Though AXA stated the increase was “warranted” because “affected insureds are dying sooner than AXA anticipated,” the suit points out that in a regulatory filing in February of 2015, the carrier answered no to the question asking whether its “anticipated experience factors underlying any nonguaranteed elements [are] different from current experience,” and also pointed out that “mortality trends for the affected insureds have improved substantially since the time the policies issued.”

The lawsuit states that AXA “violated the terms of the policies” by “targeting only a subset of a risk class” and by basing the increase on unreasonable assumptions, breached the contract. Though AXA based the increase at least partly on expectations of “investment experience” in the future, the suit points out that investment experience is not a listed factor that may be considered for increasing COI rates, though “investment income” is, but “even if AXA’s investment income has changed, this factor cannot justify inflicting a COI increase solely on the subset of AUL II policies upon which AXA has sought to impose the COI increase (those with higher issue-ages and face-amounts).”

The second suit (Hobish v AXA Equitable), filed the next day in the Supreme Court of the State of New York, accuses AXA of “breach of the terms of the policy, deceptive business practices, and excessive, unconscionable and unlawful premium increase.”

The insured was issued the policy at a standard nonsmoker rating class. According to the suit, the policy contract stated that any changes to interest rates, charges, or other deductions would be on a “basis that is equitable to all policyholders of a given class.” When contacted by the insured, the carrier stated the cost increase would apply only to a class of insureds “with issue age of 70 and above and with a face amount of $1 million and above.” According to the lawsuit, nowhere was that class identified. The only policy class that was identified was the insured’s rating class of standard non-smoker. “Nothing in the policy permits AXA to imposed a COI increase based on the issue age or face value of the policy,” according to the suit.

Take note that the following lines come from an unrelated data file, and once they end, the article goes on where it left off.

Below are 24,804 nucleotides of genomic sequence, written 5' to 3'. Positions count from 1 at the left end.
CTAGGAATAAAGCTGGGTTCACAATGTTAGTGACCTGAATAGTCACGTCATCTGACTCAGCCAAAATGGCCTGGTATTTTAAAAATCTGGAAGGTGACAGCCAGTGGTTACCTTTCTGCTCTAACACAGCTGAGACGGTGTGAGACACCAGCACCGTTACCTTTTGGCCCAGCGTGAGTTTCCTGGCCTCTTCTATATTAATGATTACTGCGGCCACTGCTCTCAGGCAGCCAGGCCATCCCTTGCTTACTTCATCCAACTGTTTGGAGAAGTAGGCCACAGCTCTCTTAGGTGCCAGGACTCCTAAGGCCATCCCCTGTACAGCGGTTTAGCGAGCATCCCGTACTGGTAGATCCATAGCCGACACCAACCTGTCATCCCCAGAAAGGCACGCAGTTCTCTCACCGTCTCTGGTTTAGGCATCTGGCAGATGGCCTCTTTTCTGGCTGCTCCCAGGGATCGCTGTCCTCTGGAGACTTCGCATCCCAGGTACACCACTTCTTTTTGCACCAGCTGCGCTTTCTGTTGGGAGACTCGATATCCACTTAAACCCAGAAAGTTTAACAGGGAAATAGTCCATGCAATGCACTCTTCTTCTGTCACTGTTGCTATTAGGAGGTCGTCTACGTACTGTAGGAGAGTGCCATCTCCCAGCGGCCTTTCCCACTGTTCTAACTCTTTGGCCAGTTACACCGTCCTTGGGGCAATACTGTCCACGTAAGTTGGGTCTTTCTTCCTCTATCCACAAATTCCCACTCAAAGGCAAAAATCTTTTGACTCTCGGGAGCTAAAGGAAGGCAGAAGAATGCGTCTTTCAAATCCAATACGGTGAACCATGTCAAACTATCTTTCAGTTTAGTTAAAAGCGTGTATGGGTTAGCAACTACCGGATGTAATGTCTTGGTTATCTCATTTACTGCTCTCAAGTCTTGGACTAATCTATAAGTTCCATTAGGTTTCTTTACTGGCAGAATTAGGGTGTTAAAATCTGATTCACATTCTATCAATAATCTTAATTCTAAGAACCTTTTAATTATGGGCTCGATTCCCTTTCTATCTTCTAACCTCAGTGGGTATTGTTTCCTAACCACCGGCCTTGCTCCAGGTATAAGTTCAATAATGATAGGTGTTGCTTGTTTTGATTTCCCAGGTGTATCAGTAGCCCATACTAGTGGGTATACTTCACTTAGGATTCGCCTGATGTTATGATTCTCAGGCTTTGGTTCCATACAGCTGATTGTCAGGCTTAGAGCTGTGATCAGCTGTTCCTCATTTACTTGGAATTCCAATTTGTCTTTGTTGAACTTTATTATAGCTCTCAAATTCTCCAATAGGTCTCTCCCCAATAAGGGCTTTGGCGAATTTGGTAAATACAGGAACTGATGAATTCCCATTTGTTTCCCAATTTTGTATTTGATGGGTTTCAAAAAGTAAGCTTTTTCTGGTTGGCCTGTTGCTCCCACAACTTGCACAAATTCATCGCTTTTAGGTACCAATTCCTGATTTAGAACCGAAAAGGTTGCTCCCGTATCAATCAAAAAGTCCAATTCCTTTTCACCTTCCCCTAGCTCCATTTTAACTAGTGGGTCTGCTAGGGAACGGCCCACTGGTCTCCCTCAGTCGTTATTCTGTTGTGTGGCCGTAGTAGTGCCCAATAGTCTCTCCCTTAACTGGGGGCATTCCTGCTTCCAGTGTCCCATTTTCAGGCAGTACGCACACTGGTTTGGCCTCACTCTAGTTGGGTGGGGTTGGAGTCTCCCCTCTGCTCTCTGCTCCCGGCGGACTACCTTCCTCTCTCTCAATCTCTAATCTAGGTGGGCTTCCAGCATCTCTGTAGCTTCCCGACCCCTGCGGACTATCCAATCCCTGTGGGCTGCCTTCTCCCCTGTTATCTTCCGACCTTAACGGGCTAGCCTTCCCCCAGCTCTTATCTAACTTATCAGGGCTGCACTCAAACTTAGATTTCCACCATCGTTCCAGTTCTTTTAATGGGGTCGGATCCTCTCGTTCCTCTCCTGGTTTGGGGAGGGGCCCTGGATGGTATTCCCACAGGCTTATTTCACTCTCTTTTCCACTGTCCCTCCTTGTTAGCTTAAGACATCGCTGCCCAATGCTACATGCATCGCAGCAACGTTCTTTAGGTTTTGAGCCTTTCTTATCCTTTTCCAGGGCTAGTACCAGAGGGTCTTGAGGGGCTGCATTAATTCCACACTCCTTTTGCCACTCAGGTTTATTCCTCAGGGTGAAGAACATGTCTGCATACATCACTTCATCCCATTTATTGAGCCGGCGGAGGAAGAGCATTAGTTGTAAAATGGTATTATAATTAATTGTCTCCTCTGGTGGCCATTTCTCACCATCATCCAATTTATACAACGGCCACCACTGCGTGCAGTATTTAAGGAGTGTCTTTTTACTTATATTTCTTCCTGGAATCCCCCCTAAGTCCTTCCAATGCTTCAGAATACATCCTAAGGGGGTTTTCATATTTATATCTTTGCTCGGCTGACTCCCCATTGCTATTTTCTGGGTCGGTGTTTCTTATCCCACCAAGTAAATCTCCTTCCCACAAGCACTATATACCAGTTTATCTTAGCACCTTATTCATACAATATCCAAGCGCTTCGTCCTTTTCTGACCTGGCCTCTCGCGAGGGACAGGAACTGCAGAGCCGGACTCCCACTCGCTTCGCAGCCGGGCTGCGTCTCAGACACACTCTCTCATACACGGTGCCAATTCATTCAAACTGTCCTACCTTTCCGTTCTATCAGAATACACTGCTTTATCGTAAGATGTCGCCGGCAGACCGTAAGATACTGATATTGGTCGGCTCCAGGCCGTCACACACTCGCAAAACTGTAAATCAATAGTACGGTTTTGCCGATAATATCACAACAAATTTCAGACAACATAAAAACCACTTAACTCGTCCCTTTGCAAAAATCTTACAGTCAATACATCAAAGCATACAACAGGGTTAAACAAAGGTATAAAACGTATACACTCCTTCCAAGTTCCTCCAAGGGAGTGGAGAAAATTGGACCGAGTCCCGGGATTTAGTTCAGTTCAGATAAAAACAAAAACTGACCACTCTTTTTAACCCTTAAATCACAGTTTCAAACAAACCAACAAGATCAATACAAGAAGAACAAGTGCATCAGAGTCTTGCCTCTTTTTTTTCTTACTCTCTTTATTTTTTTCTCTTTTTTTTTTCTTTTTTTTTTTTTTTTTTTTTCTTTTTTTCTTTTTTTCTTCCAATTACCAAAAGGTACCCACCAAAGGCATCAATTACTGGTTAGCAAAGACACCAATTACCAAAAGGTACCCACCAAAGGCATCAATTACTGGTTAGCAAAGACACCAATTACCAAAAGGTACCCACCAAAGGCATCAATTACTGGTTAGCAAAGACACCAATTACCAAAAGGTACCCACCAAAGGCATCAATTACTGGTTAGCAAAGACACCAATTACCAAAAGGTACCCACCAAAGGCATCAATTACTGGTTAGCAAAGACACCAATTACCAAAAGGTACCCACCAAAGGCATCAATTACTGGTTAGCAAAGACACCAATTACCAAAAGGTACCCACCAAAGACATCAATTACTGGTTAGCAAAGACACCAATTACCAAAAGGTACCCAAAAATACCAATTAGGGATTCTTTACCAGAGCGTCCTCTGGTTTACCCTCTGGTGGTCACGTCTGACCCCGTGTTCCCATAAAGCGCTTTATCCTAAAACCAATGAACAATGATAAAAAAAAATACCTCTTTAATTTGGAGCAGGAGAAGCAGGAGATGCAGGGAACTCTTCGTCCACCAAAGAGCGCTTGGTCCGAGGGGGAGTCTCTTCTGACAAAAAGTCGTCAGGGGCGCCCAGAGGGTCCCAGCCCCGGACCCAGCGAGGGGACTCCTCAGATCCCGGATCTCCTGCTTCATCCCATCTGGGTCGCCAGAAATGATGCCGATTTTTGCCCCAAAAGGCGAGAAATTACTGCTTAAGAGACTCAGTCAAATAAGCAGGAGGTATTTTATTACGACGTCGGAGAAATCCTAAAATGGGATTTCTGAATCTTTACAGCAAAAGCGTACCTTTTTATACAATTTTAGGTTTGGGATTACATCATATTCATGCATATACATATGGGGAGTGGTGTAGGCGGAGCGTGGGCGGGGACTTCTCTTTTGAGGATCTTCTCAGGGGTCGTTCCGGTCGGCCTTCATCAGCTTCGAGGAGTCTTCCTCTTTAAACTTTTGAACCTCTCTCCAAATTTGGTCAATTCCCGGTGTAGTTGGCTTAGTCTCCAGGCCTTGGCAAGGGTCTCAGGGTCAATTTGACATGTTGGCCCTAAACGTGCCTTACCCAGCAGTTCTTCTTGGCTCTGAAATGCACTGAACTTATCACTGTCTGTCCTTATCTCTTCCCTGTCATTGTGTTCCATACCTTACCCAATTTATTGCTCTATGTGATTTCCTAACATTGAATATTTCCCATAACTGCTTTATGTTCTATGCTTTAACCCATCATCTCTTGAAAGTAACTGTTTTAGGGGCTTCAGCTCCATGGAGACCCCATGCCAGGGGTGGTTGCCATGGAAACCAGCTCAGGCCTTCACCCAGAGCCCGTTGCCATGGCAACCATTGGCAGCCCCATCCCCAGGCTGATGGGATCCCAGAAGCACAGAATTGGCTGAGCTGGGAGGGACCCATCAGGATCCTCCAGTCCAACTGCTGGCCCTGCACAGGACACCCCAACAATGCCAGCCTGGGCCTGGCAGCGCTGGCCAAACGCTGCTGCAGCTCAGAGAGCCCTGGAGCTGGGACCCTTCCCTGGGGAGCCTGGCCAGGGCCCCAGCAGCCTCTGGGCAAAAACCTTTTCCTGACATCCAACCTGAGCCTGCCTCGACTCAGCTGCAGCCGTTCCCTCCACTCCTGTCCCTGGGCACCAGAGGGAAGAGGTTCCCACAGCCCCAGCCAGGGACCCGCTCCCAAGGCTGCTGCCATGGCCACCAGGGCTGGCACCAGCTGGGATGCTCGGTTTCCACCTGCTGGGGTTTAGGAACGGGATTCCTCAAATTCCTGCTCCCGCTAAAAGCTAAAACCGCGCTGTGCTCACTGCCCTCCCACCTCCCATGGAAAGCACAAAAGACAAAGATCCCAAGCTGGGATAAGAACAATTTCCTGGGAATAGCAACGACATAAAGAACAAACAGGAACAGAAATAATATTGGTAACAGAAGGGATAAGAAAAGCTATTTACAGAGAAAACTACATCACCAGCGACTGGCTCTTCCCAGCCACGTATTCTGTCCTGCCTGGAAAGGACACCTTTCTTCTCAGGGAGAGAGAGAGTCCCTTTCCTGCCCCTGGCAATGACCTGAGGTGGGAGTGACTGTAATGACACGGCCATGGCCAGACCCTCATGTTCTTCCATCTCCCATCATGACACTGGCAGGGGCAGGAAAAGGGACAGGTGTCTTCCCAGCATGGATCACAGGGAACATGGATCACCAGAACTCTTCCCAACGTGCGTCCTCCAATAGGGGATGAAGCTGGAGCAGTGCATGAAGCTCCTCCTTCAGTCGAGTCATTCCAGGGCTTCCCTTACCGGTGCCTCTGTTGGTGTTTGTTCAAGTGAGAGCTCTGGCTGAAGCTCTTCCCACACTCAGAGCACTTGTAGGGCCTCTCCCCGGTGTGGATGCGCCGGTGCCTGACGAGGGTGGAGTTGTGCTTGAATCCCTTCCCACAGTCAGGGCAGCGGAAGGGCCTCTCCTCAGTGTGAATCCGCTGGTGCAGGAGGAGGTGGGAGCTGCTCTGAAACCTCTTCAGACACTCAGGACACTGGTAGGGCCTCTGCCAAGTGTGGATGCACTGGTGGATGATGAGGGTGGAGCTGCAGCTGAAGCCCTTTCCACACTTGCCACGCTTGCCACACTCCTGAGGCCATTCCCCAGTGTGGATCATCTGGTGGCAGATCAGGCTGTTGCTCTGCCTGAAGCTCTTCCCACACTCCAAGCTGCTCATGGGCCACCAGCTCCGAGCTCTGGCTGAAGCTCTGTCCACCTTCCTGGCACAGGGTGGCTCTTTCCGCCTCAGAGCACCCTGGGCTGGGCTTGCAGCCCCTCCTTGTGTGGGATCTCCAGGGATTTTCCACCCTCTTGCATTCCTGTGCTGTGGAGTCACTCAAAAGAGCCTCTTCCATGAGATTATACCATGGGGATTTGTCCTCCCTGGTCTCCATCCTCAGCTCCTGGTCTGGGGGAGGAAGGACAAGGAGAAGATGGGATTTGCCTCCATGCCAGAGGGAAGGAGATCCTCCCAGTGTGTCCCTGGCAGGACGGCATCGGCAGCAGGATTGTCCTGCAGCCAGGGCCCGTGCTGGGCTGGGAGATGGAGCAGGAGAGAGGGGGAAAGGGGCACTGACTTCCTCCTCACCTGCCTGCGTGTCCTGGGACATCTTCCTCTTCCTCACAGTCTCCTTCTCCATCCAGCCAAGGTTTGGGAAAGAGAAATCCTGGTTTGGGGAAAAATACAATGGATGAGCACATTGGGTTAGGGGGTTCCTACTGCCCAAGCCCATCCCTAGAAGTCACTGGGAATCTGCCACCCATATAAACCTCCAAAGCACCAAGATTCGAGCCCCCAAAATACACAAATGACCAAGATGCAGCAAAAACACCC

The lawsuit also accuses AXA of deceptive business practices in violation of New York business law since they targeted consumers aged 70 and “misled” these consumers “into believing they would not be targeted for premium increases” that were “not applied generally and equitable to all members of a designated class.”

The suit cites the “predatory increase” in the cost of the policy as a “flagrant tactic to increase revenues and to drive aging individuals out of their policies.” In this case, the plaintiffs surrendered the policy on the insured, then age 92, “under protest” four months after the cost increase took effect. They received $412,274 as surrender value for the $2 million policy, after funding the policy with a total of $913,804 in premium payments.

For copies of both of these lawsuits, email mbrohawn@itm21st.com

Ratings Agency Downgrades Outlook For Life Insurance Sector, But Others See Positive Opportunities For The Future

A report just out from Moody’s on the global life insurance market has downgraded the sector for 2017 from Stable to Negative. (1) The historically low interest rate environment is cited as a main reason. Moody’s acknowledges the “post-U.S. election bump in yields” we have seen after Donald Trump’s victory, but still believes the low rates will continue “to depress the sector’s investment returns and profitability.” While interest rates may be pushing slightly higher, rates credited to policies take a longer time to turn around, a fact we acknowledged over two years ago (see: Turning the Battleship Around…An Update.) For Moody’s, the low rates are “the main driver for the outlook change to negative.”

Another consideration was the increased market volatility that could occur because of higher worldwide political risks and uncertainty in 2017. This could negatively affect carriers’ earnings and drive risk-averse clients to products containing higher guarantees, which demand larger and costlier reserves. Increased regulation and higher reserve requirements were other factors affecting the rating downgrade.

The low interest rate environment also drives carriers to chase higher returns in illiquid and alternative investments, as well as equities. While these asset classes may bring higher returns, they pose more risk than the fixed investments that make up the bulk of a carrier’s portfolio.